What can parents and teachers take away from this study?
“Parents, teachers, coaches and administrators . . . have a major role to play in setting a tone for mutual respect and responsibility for our young people. Adults need to be reminded that adolescent and childhood peer culture has the tendency toward cruelty. The experience of being humiliated, degraded, unattractive and disrespected is commonplace for our youth,” says Leets.

“We need to emphasize to young people that self- and other-respect is based on choice and thoughtful reflection. It is never acceptable to be humiliated or to humiliate others. This is especially important given that attention to dignity and the related central values and moral principles are not easy to find in the larger society,”' Leets adds.

Sunwolf and Leets support the ideas of Vivian Paley, who has been awarded a MacArthur “genius”' grant for her studies with children. Paley's most famous book is “You Can't Say You Can't Play,” in which she describes an experiment about inclusion and exclusion with her kindergartners. Paley instituted a rule that her kindergartners were not permitted to say those words or exclude any playmates from activities. Paley had been told by fourth-graders in the school that her rule was good, but that it had to be started in kindergarten, before practices become ingrained.

School psychologists and counselors around the nation agree, but some wonder if we aren't becoming too protective.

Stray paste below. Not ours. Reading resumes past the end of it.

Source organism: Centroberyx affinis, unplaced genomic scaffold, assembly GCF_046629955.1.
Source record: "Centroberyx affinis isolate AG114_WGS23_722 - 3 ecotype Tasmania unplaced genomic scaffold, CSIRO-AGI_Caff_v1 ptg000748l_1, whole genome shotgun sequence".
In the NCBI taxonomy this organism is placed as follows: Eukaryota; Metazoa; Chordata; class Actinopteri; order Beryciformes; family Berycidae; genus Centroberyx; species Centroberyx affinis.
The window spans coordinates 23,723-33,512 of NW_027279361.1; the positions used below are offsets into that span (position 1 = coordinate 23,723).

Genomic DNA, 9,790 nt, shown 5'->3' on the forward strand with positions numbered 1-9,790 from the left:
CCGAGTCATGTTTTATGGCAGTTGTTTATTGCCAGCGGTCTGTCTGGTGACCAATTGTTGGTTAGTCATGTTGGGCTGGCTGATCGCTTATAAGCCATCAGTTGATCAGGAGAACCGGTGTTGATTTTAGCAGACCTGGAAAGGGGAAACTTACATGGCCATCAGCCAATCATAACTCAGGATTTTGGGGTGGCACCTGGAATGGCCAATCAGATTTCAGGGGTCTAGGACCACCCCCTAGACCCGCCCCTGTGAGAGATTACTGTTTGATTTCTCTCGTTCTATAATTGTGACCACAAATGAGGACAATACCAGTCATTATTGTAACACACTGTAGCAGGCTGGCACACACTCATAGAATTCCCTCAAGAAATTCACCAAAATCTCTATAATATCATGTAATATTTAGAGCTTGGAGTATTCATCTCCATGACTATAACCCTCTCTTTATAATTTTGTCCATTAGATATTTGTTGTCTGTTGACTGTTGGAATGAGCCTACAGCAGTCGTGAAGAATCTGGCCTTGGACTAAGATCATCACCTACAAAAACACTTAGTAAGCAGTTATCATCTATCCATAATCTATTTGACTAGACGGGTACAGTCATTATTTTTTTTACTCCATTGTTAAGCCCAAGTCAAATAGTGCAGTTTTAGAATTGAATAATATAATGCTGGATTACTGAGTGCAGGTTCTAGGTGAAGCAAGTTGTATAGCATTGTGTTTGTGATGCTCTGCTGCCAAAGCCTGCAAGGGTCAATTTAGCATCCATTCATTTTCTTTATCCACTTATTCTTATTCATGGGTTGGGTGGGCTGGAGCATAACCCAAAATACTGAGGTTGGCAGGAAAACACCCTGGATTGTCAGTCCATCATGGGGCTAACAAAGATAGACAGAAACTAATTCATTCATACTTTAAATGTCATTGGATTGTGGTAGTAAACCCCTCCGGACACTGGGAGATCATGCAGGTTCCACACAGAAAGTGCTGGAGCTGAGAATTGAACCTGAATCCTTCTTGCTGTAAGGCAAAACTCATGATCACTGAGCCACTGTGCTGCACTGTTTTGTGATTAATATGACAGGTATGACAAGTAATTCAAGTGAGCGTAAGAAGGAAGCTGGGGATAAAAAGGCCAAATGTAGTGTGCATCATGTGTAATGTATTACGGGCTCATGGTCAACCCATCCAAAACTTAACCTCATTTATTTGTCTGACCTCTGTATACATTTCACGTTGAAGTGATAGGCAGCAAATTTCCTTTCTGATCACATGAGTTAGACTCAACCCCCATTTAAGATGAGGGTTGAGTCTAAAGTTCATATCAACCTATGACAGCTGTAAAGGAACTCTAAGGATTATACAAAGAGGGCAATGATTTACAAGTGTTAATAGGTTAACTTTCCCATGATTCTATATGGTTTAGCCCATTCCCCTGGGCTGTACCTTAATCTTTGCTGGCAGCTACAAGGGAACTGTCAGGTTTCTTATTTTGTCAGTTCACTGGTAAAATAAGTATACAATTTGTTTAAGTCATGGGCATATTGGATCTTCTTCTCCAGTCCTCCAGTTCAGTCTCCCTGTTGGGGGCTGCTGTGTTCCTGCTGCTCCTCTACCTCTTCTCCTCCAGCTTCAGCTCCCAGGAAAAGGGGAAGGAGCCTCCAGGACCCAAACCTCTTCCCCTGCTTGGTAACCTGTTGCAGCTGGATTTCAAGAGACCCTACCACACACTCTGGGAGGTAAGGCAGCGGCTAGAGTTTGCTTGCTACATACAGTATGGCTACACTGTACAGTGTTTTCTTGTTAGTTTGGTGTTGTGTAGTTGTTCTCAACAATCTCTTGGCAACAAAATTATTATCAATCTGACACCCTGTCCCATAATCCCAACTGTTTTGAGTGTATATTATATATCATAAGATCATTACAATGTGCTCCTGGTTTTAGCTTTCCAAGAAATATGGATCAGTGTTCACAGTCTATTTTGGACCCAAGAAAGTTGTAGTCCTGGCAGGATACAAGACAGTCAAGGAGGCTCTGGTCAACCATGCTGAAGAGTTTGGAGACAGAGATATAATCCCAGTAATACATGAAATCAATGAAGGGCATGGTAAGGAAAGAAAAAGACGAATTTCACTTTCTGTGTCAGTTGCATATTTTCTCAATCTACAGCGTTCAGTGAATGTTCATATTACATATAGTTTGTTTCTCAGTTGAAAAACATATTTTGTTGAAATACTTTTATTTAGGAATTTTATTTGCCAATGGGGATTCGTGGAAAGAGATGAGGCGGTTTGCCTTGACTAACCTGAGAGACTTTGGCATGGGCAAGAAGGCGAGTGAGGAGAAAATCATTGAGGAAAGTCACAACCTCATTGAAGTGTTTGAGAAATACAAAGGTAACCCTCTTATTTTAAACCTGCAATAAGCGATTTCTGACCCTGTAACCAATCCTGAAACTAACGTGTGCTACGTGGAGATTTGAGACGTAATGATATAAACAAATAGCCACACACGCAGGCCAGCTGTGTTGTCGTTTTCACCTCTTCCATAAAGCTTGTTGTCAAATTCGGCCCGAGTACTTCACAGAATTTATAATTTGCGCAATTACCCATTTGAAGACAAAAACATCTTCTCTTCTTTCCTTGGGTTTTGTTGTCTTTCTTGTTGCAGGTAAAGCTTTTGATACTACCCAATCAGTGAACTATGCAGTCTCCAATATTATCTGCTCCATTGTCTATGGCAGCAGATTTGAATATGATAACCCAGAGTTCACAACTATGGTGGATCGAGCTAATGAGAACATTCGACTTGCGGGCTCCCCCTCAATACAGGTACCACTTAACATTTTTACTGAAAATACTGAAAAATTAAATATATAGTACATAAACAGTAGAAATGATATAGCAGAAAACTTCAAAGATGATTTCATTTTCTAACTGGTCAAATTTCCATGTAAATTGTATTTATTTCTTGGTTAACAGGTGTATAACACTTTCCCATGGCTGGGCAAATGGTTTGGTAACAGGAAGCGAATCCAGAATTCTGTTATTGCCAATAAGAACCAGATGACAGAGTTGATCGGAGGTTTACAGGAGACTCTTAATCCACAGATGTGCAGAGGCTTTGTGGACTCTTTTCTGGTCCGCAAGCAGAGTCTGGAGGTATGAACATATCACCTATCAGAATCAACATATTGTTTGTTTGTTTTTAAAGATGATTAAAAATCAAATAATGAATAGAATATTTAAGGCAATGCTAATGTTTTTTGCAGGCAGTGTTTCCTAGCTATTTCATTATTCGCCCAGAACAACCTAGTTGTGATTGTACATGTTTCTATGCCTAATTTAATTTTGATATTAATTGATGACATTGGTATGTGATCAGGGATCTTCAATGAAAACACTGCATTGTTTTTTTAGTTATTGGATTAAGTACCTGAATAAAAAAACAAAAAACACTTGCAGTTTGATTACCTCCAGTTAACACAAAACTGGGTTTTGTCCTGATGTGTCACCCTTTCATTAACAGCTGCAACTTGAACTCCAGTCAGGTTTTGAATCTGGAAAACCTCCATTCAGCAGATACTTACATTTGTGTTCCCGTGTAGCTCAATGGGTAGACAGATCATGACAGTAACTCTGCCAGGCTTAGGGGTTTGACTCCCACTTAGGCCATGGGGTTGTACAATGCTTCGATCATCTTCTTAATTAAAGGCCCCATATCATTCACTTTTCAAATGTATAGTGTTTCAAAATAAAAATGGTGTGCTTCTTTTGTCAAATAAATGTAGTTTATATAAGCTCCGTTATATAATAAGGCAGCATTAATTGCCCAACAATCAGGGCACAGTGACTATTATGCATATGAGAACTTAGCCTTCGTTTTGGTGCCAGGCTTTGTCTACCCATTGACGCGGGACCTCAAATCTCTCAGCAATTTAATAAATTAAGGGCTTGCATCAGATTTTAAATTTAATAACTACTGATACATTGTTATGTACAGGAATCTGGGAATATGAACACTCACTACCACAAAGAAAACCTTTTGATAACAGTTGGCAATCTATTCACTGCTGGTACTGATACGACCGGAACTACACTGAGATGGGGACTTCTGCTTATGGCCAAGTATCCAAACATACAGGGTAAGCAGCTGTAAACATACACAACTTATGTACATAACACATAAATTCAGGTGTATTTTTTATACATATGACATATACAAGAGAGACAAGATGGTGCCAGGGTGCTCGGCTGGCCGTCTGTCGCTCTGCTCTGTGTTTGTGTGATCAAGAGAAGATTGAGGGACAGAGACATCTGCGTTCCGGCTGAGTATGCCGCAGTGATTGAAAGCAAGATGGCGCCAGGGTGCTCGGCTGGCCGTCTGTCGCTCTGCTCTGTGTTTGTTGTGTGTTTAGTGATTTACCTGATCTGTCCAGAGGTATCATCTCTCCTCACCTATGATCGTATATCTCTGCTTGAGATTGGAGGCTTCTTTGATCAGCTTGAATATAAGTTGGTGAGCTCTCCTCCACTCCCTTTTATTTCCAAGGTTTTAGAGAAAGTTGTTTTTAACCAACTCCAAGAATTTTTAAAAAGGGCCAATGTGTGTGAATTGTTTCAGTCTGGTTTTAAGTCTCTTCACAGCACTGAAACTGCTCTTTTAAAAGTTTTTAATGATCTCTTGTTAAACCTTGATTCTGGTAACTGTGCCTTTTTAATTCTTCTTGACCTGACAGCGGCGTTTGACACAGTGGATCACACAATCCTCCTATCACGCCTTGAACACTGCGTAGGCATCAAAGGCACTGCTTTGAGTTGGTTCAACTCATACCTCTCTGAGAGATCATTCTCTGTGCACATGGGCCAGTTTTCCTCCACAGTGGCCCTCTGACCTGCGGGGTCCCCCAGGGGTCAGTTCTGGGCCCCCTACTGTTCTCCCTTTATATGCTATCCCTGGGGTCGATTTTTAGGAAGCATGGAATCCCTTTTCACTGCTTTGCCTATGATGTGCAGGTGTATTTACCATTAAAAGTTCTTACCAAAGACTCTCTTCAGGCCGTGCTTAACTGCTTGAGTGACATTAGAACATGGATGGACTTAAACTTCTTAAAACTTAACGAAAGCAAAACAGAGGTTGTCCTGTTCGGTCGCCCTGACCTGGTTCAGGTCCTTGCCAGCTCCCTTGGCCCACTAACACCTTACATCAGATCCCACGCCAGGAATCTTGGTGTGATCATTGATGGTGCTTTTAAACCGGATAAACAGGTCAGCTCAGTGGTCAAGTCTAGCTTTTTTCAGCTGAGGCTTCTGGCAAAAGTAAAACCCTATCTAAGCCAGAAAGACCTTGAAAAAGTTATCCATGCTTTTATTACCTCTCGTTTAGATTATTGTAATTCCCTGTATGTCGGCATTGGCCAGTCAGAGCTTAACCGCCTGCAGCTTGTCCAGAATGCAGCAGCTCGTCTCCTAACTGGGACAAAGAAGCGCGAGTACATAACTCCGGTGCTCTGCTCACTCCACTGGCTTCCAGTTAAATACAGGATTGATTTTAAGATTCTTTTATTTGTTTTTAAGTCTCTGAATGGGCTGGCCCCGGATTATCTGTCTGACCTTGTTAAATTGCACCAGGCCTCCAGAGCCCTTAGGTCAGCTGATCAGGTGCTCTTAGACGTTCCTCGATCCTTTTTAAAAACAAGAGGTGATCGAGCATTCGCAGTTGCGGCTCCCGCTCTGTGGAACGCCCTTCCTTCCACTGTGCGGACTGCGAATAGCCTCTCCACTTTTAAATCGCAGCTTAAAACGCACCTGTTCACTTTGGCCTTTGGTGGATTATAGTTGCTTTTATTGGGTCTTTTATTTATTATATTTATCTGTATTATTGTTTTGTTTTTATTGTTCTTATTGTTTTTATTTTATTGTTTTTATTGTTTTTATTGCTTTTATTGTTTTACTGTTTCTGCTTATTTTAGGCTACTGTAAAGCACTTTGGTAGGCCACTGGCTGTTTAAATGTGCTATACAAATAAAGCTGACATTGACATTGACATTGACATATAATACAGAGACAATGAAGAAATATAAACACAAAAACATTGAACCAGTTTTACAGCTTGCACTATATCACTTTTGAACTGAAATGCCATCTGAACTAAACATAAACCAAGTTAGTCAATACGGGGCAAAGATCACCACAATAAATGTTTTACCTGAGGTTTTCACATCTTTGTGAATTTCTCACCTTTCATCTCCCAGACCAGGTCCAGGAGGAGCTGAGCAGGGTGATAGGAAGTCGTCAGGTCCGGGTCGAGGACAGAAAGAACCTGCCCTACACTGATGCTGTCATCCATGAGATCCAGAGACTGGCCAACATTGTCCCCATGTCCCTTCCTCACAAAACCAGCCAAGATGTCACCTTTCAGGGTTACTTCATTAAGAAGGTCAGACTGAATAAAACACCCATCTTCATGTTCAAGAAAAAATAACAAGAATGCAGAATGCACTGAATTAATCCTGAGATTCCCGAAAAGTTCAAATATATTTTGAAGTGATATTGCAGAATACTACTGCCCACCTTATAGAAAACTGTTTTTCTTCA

Melanie Killen says that a certain amount of rejection is a fact of life and that facing it can build resilience and character. Killen is a professor of human development and associate director for the Center for Children, Relationships and Culture at the University of Maryland.

Reacting to information that some schools now have written guidelines insisting that every child in a class be invited to a birthday party, Killen says, “I think that's rather silly.” “Another part of developing friendships is personal choice and autonomy. It's something kids feel very strongly about and recognize from about 3 years of age. It's deeply rooted, choosing who you want to be friends with,'” she says.

“Rejection and dealing with it are part of healthy development. Children have to expect rejection from peers, have to work it out on their own terms,” Killen says. She adds that it's important to make distinctions between aggressive, constant rejection or bullying and simply picking and choosing.

“Rejecting teaches them how to discriminate,” which (despite the connotation of the word) is a necessary skill, Killen says. In other words, “you have to realize that you can't marry everybody,” that not everybody is going to like you and that you must respect, but you don't have to like, everybody.